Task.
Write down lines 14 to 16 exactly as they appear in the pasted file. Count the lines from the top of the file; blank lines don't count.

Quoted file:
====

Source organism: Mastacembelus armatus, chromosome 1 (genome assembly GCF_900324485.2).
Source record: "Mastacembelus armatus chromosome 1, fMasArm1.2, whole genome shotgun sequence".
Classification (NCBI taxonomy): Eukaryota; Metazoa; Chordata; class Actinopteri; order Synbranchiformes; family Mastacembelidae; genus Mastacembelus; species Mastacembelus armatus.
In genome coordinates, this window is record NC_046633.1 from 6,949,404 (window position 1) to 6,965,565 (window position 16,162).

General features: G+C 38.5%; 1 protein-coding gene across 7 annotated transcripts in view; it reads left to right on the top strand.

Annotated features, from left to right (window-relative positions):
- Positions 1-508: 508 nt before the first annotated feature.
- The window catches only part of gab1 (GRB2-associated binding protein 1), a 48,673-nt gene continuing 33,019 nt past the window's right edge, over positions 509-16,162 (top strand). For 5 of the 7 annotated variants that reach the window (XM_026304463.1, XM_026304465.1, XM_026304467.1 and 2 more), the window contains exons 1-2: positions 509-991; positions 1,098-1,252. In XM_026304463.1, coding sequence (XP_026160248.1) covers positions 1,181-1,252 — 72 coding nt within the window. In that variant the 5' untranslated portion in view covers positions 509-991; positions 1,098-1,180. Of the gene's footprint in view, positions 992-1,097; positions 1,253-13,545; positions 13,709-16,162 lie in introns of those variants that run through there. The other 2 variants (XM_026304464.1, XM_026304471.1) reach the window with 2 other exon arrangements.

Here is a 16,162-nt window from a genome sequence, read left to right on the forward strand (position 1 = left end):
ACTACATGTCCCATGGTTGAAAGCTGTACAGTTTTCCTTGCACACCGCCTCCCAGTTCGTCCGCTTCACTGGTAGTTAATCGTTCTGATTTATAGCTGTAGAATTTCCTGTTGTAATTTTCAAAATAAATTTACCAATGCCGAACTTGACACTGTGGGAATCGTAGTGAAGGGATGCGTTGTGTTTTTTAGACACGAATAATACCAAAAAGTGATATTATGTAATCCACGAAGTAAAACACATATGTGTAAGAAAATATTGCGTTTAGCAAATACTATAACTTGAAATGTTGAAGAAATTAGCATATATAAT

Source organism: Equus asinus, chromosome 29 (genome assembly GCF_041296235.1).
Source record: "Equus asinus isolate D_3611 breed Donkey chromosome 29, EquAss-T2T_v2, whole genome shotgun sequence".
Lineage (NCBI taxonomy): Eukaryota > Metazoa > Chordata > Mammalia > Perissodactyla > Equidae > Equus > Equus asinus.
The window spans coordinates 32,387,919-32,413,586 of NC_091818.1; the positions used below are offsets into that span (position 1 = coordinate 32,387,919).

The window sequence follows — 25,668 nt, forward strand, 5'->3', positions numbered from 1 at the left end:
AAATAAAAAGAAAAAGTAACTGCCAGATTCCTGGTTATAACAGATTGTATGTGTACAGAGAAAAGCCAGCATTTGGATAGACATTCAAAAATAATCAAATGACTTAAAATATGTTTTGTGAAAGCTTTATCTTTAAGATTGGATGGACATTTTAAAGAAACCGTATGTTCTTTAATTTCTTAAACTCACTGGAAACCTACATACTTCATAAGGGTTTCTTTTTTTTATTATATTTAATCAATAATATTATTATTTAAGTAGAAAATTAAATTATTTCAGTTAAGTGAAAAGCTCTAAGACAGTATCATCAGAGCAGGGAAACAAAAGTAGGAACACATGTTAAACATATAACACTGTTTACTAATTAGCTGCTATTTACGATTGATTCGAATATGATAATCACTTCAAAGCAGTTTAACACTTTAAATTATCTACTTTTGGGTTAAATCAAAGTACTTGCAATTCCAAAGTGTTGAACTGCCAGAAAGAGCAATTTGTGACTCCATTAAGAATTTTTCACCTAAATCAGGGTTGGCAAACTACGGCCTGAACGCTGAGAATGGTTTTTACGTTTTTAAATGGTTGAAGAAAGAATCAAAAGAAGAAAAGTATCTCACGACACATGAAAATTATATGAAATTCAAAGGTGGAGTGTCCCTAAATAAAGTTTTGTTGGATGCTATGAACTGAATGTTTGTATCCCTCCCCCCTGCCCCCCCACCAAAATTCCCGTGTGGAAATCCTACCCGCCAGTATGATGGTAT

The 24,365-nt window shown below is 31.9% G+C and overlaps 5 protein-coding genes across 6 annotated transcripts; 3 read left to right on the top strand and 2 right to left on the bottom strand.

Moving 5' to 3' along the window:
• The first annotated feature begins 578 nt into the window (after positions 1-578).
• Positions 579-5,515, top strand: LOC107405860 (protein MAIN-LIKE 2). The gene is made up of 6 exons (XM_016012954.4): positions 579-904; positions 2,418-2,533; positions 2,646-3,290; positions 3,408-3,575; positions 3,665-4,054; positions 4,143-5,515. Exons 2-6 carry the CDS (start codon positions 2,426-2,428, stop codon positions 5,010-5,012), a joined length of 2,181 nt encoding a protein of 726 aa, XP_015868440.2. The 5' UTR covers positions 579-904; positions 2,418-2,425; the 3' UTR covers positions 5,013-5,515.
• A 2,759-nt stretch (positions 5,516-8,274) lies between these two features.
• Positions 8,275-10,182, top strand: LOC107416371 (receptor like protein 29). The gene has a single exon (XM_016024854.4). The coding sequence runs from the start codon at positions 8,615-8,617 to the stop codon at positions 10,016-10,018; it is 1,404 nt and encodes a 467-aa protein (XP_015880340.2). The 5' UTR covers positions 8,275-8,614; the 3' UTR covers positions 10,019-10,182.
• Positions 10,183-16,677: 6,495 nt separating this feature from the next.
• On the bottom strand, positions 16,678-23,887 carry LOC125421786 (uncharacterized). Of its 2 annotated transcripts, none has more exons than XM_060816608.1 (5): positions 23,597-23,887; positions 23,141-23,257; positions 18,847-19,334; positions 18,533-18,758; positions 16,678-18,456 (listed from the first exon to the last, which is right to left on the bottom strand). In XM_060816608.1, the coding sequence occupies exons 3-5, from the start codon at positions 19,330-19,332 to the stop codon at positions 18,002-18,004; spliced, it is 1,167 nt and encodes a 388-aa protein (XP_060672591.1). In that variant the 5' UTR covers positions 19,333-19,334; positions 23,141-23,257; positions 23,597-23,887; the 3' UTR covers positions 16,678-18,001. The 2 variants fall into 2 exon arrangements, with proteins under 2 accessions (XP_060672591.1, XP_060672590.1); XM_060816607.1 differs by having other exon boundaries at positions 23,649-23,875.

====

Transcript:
The window spans coordinates 32,387,919-32,413,586 of NC_091818.1; the positions used below are offsets into that span (position 1 = coordinate 32,387,919).

The window sequence follows — 25,668 nt, forward strand, 5'->3', positions numbered from 1 at the left end:
AAATAAAAAGAAAAAGTAACTGCCAGATTCCTGGTTATAACAGATTGTATGTGTACAGAGAAAAGCCAGCATTTGGATAGACATTCAAAAATAATCAAATGACTTAAAATATGTTTTGTGAAAGCTTTATCTTTAAGATTGGATGGACATTTTAAAGAAACCGTATGTTCTTTAATTTCTTAAACTCACTGGAAACCTACATACTTCATAAGGGTTTCTTTTTTTTATTATATTTAATCAATAATATTATTATTTAAGTAGAAAATTAAATTATTTCAGTTAAGTGAAAAGCTCTAAGACAGTATCATCAGAGCAGGGAAACAAAAGTAGGAACACATGTTAAACATATAACACTGTTTACTAATTAGCTGCTATTTACGATTGATTCGAATATGATAATCACTTCAAAGCAGTTTAACACTTTAAATTATCTACTTTTGGGTTAAATCAAAGTACTTGCAATTCCAAAGTGTTGAACTGCCAGAAAGAGCAATTTGTGACTCCATTAAGAATTTTTCACCTAAATCAGGGTTGGCAAACTACGGCCTGAACGCTGAGAATGGTTTTTACGTTTTTAAATGGTTGAAGAAAGAATCAAAAGAAGAAAAGTATCTCACGACACATGAAAATTATATGAAATTCAAAGGTGGAGTGTCCCTAAATAAAGTTTTGTTGGATGCTATGAACTGAATGTTTGTATCCCTCCCCCCTGCCCCCCCACCAAAATTCCCGTGTGGAAATCCTACCCGCCAGTATGATGGTAT